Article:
# First countable spaces and metric spaces.

• alemsalem
In summary, a first countable space is a topological space where every point has a countable neighborhood basis, meaning that there exists a countable collection of open sets containing the point. It differs from a metric space in that not all first countable spaces are metric spaces. Examples of first countable spaces include the real line, Euclidean spaces, and discrete spaces. They are important in mathematics for the development of concepts and theorems, and have real-world applications in fields such as physics and engineering, particularly in the study of chaotic systems and data analysis.
alemsalem

## Homework Statement

Show That every metric space is first countable. Hence show that every SUBSET of a metric space is the intersection of a countable family of open sets.

no equation

## The Attempt at a Solution

its easy to show that it is first countable, because for every point in the space there is the set of rational open balls which are included in every other open set.
but the second part of the question is confusing:
how can every subset be an intersection of a countable family? we only know that at every point there is a countable family but. there maybe an uncountable number of point..

Thanks for the help, I've been staring at the question for two hours..
by the way this problem is from P. Szekeres chapter 10 problem 10.9

Last edited:

To show that every subset of a metric space is the intersection of a countable family of open sets, we can use the fact that every metric space is first countable. This means that for every point in the space, there exists a countable family of open sets that contains that point.

Now, let S be a subset of a metric space X. For each point x in S, we can find a countable family of open sets that contains x. Since S is a subset of X, these open sets also contain all the points in S. Therefore, we can take the union of all these countable families of open sets to obtain a countable family of open sets that contains all the points in S.

Finally, we can take the intersection of this countable family of open sets to obtain the set S. This is because every point in S is contained in all the open sets in the countable family. Therefore, S is the intersection of a countable family of open sets, as required.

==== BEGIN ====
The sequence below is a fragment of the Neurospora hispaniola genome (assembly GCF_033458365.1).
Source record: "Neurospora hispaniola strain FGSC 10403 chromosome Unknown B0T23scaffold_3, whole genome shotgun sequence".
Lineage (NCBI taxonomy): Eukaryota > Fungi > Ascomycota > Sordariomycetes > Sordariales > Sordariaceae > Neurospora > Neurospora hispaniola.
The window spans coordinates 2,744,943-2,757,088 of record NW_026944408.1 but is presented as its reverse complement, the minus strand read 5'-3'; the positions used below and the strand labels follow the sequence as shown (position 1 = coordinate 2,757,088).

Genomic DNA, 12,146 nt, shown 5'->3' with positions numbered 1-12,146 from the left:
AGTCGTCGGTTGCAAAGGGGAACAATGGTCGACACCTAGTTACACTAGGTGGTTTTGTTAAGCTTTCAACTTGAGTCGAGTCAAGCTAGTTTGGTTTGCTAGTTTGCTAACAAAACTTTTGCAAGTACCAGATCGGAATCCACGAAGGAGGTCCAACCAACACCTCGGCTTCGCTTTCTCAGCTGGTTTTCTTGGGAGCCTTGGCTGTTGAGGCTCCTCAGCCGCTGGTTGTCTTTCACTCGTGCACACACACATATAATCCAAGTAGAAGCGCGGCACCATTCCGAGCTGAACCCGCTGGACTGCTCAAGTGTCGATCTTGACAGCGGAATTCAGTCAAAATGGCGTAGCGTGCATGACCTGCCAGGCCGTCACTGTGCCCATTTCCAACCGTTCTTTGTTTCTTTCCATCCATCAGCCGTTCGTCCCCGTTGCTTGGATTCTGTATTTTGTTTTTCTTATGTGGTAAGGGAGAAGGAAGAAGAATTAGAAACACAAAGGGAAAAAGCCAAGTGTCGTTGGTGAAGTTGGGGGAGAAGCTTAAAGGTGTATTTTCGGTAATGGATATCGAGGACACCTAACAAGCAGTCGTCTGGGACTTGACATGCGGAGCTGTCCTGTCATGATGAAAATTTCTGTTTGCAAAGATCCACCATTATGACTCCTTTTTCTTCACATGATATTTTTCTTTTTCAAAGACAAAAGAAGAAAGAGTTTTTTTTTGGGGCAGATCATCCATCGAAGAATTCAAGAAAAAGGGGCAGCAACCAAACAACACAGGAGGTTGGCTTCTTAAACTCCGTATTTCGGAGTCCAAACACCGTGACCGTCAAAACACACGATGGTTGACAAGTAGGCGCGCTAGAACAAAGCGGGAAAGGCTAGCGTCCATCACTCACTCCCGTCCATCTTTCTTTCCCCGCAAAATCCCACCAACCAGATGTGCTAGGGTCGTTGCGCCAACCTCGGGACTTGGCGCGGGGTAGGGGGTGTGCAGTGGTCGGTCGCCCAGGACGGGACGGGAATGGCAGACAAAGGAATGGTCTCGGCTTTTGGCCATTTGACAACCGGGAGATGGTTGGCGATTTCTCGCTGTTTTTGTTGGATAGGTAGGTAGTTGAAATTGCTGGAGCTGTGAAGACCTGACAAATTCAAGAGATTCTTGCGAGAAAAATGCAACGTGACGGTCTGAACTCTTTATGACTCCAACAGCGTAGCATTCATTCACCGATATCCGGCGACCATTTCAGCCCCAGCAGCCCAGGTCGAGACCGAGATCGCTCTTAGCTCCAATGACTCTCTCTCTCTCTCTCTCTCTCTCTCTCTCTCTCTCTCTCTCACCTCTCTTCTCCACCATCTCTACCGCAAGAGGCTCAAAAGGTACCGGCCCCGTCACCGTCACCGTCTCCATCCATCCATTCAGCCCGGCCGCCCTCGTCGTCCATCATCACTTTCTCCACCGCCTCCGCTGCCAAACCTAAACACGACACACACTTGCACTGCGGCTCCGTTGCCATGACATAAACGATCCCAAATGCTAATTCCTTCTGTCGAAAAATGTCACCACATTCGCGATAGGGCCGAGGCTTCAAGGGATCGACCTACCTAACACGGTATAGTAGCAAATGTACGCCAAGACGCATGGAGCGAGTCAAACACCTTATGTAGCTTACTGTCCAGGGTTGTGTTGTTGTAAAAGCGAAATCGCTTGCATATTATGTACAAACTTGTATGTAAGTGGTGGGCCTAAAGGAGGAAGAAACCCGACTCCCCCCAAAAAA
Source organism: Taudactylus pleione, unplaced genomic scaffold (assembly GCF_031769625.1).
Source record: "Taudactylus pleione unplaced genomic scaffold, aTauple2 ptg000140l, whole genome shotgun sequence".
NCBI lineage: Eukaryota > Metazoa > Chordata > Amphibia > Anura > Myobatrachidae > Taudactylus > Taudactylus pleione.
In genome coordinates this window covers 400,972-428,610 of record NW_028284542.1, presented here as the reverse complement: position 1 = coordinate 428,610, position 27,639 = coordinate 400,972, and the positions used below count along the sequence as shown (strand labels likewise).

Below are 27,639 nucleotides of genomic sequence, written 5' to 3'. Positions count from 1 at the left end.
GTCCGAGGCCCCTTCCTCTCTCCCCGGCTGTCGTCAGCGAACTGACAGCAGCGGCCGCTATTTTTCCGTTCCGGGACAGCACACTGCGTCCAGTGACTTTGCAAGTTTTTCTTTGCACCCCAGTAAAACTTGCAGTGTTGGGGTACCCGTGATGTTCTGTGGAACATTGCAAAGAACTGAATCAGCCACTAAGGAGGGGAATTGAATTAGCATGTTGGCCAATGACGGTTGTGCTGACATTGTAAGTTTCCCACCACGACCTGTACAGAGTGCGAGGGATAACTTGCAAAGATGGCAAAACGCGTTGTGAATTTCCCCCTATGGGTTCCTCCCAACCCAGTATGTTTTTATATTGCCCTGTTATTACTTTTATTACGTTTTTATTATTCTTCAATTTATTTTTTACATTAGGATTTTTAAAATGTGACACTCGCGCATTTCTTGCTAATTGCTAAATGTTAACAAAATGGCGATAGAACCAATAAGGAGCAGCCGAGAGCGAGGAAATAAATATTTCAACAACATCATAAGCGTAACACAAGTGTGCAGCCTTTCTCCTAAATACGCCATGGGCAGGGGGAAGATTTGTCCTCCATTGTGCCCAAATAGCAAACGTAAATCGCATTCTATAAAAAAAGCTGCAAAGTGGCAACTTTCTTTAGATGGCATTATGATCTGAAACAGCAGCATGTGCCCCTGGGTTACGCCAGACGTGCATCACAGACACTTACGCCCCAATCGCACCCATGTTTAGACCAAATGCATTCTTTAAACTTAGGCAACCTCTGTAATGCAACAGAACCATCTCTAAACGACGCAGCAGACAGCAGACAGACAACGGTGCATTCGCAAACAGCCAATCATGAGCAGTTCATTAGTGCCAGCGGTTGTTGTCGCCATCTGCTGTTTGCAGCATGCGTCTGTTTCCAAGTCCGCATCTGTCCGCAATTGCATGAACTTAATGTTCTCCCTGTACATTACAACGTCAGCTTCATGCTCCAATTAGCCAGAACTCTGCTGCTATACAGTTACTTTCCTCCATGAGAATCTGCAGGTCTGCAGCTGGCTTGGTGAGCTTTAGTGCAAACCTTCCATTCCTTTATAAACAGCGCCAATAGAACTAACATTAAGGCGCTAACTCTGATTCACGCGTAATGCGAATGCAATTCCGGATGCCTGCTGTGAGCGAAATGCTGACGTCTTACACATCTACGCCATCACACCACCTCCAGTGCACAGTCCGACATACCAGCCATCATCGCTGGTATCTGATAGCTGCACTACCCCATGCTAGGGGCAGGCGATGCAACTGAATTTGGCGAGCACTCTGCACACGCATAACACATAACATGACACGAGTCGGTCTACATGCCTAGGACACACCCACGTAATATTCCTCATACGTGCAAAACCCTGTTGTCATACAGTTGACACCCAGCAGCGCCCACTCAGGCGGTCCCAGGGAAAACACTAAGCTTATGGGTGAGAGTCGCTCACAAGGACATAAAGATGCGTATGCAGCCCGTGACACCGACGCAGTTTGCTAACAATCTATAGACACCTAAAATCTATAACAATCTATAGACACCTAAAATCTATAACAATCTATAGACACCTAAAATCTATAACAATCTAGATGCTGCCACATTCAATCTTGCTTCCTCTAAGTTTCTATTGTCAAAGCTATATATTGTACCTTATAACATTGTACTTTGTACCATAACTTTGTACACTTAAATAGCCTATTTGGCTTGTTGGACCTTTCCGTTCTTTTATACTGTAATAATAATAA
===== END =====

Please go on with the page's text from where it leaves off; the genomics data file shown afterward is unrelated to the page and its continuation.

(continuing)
In conclusion, every subset of a metric space is the intersection of a countable family of open sets, using the fact that every metric space is first countable.

## 1. What is a first countable space?

A first countable space is a topological space in which every point has a countable neighborhood basis. This means that for each point in the space, there exists a countable collection of open sets that contain the point and any open set containing the point will also contain one of these sets.

## 2. How is a first countable space different from a metric space?

A metric space is a specific type of first countable space in which the topology is induced by a metric, or a distance function, on the space. However, not all first countable spaces are metric spaces, as the topology can also be induced by other types of functions.

## 3. What are some examples of first countable spaces?

Examples of first countable spaces include the real line, Euclidean spaces, and any finite or countably infinite discrete space. Other examples include the topological spaces that are induced by a metric, such as the Euclidean topology on a metric space.

## 4. Why are first countable spaces important in mathematics?

First countable spaces are important in mathematics because they allow for the development of important concepts and theorems, such as convergence and continuity, in a more general setting. They also provide a framework for studying more complicated spaces, such as manifolds, which often have a first countable topology.

## 5. How are first countable spaces used in real-world applications?

First countable spaces have many real-world applications, especially in fields such as physics and engineering. For example, they are used in the study of chaotic systems, where the behavior of a system can be described using a first countable space. They are also used in the design of efficient algorithms for data analysis and processing.

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